Root shuffled her armful to one side and seized her weapon from where she’d hung it in the air beside her. She leveled it at Kurg but got no more than two strides towards him before something hummed through the air.

It whizzed in through the open window, a glowing halo of burning gold, spinning and shrinking as it closed in on Kurg. It snapped around his ankles with a zzk!tch. He looked down.

Despite his every effort to kick away the binds, the golden ring held fast, causing him to inch across the floor like a fish. But he never loosened his grip on Vit.

Up in the window, Beel peered into the cellar, a second ring glowing and gently vibrating between his teeth. His posture was one coiled (in the way his stunted and neckless body could appear “coiled”) and ready to send the second ring through the opening like a frisbee for an energized hound. The vibrations of the ring made his teeth chatter.

“Since when can you do that?” said Root with a pshaw of disbelief.

“Ssiinnccee aallwwaayyss. Yyoouu nneevveerr aasskkeedd.”

“Oh, right, sorry. Hey Beel, can you make fucking… magic gold ring shackle things?”


“Good to know!”

Beel released the second ring. It flew past Root and caught Kurg around the wrists, ripping one and then the other from around Vit’s body as it flew. The force pushed Kurg to the floor where he lay bound and panicking.

As soon as Vit lost their clingy, unwelcome backpack, they sped across the floor, onto the wall, and out the window to join Beel crouching in the weeds. Root let her weapon evaporate. Time for them to go.

Azriah was closer to the window, and hauled himself gracefully up and through, tossing his sword into the dirt ahead of him and then hoisting himself out with one arm. He knelt and extended a hand back down to Root.

“Is this one oh-kay?” asked Harnn as he held up a bit of wood. His eyes fell on Root as she put one foot up on the cupboard by the window, and then looked to the other three already outside. Realization didn’t dawn on his face—instead it mid-afternooned, which is to say it had plenty of time to read the morning paper, mill about, eat two meals, and take a quick trip round the block to the store by the time he put all the pieces together and made sense of the image before him.

“Where you’s going?”

“I think it’s more a matter of where we aren’t staying,” said Root.

He pinched his face together in concentration. “Dint I ardy catch you tryin’ to scape?”

“Yes, I think I recall you saying something ridiculous on the matter. ‘No escapies,’ was it?”

“Escapees,” said Kurg. He seethed as he twitched against his bonds in a way that made him look less cute and a good deal more rabid. Root hoped Beel’s magic bondage was sturdy.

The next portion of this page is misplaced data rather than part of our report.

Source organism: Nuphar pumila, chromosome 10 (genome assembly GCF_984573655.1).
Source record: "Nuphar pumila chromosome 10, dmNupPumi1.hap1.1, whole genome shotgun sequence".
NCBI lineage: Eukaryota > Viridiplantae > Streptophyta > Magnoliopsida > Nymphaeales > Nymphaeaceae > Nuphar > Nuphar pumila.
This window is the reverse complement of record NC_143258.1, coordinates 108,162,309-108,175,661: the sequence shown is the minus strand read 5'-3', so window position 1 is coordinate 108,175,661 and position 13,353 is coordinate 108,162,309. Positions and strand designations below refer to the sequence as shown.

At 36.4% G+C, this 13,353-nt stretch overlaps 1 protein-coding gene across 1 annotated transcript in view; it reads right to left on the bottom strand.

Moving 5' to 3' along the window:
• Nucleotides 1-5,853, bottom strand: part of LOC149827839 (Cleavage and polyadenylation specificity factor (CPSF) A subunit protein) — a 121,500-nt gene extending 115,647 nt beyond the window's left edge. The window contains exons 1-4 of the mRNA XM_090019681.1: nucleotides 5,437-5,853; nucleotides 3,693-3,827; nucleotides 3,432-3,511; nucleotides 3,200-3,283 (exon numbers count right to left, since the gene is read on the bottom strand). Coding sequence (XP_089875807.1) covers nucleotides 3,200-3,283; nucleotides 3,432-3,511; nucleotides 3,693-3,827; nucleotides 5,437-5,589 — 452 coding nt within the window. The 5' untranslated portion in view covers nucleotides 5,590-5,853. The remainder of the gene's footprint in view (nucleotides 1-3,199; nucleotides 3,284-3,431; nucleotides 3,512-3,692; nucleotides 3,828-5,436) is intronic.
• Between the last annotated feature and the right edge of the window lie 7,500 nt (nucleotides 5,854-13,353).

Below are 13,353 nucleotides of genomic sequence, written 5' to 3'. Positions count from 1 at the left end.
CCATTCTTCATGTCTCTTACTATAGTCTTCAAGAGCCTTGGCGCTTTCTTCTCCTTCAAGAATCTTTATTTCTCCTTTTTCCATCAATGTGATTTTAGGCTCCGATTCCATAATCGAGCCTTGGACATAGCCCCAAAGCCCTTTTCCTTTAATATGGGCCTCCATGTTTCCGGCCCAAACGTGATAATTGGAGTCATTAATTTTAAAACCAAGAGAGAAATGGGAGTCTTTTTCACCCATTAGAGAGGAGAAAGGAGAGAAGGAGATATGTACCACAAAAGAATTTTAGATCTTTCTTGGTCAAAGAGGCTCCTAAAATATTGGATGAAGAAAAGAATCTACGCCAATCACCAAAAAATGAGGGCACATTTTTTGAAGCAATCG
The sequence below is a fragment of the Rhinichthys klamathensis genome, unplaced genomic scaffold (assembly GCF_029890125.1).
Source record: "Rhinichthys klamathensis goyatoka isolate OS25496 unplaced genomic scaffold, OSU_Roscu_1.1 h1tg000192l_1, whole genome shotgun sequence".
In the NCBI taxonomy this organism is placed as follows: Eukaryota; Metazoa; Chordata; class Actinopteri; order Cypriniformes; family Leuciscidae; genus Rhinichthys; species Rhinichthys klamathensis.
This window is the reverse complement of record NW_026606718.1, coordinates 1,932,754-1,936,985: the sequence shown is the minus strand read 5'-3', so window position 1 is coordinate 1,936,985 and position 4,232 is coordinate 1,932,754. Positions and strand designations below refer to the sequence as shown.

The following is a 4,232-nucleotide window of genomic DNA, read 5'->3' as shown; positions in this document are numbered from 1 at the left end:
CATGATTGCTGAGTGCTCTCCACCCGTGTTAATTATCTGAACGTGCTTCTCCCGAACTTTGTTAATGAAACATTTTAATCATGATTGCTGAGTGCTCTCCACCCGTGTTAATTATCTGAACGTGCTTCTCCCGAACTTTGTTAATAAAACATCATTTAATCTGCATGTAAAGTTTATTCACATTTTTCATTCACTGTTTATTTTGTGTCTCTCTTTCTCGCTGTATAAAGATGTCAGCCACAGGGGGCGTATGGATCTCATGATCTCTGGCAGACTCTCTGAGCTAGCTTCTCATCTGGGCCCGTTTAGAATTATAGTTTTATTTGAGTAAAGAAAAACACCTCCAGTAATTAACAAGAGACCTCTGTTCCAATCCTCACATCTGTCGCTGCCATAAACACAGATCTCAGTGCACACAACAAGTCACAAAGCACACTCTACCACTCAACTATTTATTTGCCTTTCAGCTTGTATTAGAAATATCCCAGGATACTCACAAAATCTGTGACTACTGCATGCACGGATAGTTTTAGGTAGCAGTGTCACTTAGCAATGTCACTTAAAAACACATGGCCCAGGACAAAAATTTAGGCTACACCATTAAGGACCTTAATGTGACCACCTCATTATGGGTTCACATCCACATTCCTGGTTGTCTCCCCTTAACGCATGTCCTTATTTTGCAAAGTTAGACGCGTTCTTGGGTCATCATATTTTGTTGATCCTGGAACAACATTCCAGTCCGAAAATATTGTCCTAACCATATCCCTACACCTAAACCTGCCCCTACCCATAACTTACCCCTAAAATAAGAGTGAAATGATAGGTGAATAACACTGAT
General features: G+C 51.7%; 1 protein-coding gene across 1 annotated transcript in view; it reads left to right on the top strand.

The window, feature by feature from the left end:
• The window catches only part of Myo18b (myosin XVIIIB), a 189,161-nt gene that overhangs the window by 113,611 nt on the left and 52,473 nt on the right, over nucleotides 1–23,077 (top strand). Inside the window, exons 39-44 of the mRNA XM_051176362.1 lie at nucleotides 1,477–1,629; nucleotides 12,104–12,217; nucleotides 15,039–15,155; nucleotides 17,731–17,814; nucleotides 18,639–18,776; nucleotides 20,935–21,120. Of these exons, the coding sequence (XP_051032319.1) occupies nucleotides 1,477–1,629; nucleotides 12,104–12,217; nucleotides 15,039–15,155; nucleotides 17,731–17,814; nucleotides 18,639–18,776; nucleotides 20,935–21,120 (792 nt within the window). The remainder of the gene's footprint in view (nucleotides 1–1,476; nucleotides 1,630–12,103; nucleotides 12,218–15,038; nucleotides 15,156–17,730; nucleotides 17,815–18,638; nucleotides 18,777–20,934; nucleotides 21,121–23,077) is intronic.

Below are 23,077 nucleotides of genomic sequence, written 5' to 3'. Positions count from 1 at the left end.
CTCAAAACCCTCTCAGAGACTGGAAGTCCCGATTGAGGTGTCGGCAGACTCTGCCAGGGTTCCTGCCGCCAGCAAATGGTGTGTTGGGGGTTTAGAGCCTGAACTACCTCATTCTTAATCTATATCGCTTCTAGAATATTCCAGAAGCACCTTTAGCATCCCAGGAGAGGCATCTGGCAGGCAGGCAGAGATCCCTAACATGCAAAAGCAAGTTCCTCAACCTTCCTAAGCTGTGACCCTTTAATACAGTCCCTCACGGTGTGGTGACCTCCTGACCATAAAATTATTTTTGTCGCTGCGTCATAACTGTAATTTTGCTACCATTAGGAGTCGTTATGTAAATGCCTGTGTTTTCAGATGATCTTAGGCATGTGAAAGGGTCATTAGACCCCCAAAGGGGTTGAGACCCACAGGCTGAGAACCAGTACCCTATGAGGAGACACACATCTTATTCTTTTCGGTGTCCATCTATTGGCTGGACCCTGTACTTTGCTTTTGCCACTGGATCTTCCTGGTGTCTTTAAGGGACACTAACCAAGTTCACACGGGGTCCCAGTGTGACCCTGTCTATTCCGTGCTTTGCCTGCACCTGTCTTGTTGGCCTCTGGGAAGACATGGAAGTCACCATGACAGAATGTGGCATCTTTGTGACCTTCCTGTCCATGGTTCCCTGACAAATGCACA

“How do you know how I spelled it?”

“How do you know how I spelled it?”

“Fair enough. Well, uh, anyway. Best of luck to you both.” Why would you say that? Idiot. Root turned back to the window.

She could already hear Harnn rushing forward; his scuttling, uneven gait crunched in the room’s carpet of detritus. She didn’t dare turn around, but the sound made her gut seize. She quickened her movements as she clambered onto the cupboard.

The trouble with climbing with your hands full is that there’s little you can do to steady yourself should you begin to lose your balance. Now, Root wasn’t particularly high off the ground, but from its safe little spot swaddled in the abdomen, the stomach can’t see much, and so the slightest whiff of vertigo kicks off that frightful little leap it loves to do, which in turn sends a wave of panic through the rest of the body. Root was not losing her balance—not really—but she thought she was, and in most cases that can be just as disastrous.

Many things happened then. Eyes wide, Root made a bid for her balance, but the rational (or irrational, depending on how you look at it) part of her mind that hadn’t been tossed to chaos was unwilling to throw out her arms and release a cascade of mildewed papers back to the floor, and so she simply stuck out her elbows in an awkward stance closer to an imitation of a chicken during a game of charades than the posture of someone interested in remaining upright. Azriah acted fast; it was a proficiency of his. He reached for Root’s arm to catch her, but from his position crouched in the garden, he would never have been able to grab her in time. Beel, too, acted fast; it was not a proficiency of his, but hey—sometimes people are capable of surprises. In an instant, there was a wide golden ring that wrapped from Azriah’s outstretched hand to encircle Root’s waist, making up the difference and keeping Root firmly atop the wobbling cupboard.